So, finally, the doors are open and many of you have already visited the shop. Thank you all for getting the Sustainable Weigh off to such a positive, flying start.
Now that we’re up and running (although with loads still to do!), our thoughts are turning to the other part of our ambitions for the Sustainable Weigh/Siop y Glorian. This blog is part of that. And where else to start the life of the SustainaBlog but on the 5th October 1893…
Far beyond the reach of daily life, in the frozen wilderness of the Arctic north, a wooden ship by the name of Fram was preparing for winter. She had left Norway that June, specifically designed and built for an expedition headed by Fridtjof Nansen, who’s aim was to be the first man to reach the North Pole. His plan to do so was contemptuous of contemporary thinking on the subject. Instead of fighting the polar conditions, Nansen sought to capitalise on an insight gleaned from his scientific work and use the ocean currents and pack ice movements as tools to help him reach a new furthest north. Instead of avoiding ice for as long as possible, Nansen would seek it out, pick his moment and then confounding all logic, deliberately get his ship trapped for the winter. Once locked in place, he would rely on the ocean currents to carry the helpless Fram, over the North Pole.
It was an audacious plan. No one else considered deliberately wintering trapped in the frozen north to be a good idea. Nansen, bought up on long solo trips cross country skiing, immersed in the spectacular natural wonders of the Norwegian countryside, understood instinctively that his best chance of success lay in working with nature rather than against it.
So it was that on the 5th October, the rudder of the Fram was shipped aboard and the vessel and her crew were committed to the mercy of the ice for however long it took. The pessimists suggested they might be trapped for 3 years. The end result of that long drift was a new Furthest North record. The Fram, specially built with curved, strengthened sides survived and lives on in a museum to this day. The lessons were clear. Nature could be harnessed rather than fought.
By now the moral of this tale and its link to the subject of Sustainability should be clear. It should be possible to work with our planet, not in rapacious opposition to it.
That is the basis upon which we’ve created the Sustainable Weigh. We’re not a total solution and we don’t have all the answers. We don’t know everything and we’re very confident that we’ll make mistakes. But we do know we have to try and do something. So, we’re going to seek to offer an alternative to consumption as usual. Using our definition of Sustainability as a guide, we’ll look to sell products which can help make a positive impact on reducing food waste and packaging use, find more meat and dairy free alternatives and support schemes such as Fairtrade.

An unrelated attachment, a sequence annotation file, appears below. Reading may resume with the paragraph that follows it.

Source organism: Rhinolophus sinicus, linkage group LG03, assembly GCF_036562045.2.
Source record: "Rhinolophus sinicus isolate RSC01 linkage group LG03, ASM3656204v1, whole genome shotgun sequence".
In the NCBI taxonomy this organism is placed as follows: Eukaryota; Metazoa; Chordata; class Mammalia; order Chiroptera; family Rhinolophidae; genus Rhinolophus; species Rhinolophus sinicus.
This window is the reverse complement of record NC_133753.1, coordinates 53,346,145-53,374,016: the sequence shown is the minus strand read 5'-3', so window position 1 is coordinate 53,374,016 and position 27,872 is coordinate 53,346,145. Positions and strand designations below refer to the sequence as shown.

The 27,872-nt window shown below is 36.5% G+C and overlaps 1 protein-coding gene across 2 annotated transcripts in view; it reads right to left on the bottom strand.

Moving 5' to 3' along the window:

There is a well known quote from the American actor and comedian, Robin Williams which you’ll find in our shop and on our website. He famously said that “No matter what people tell you, words and ideas can change the world”. We want to take that thought and help people change their worlds just a little bit at a time in a way that adds up to something meaningful and impactful. There is much in the world that needs changing on a systemic level but there is also much that is in our hands. We can make changes that have an impact.
As we’ve worked on developing the ideas that have become the Sustainable Weigh over the past year, it has become clear that as much as we are a shop, here to sell things to people, our role can’t end there. We need to be part of the conversation on what our future looks like. We need to be a source of information and ideas. We need to be knowledgeable and authentic in what we’re saying to our customers. This blog is part of that. Part of the need to share ideas in the hope they change the world a little faster. Part of the wider ambition.
And there is a dramatic need to move faster. Every week there is news showing how humanity’s impact on the planet is driving climate change, species extinction and resource depletion. The time for action is now. To return to where we started this blog, far in the artic north. If someone wanted to recreate Nansen’s frozen polar drift of 120 odd years ago, they couldn’t. The ice no longer exists.
We all need to be part of the change that stops more damage being done and even more being lost to future generations. And it’s that need for change that brings us to the final part of our trilogy of subjects for today. You.
You can make a difference. Small changes do add up to something meaningful. And because of that, plus the power of ideas, we look forward to seeing you in the shop, changing your world one plastic bottle and refilled pot at a time.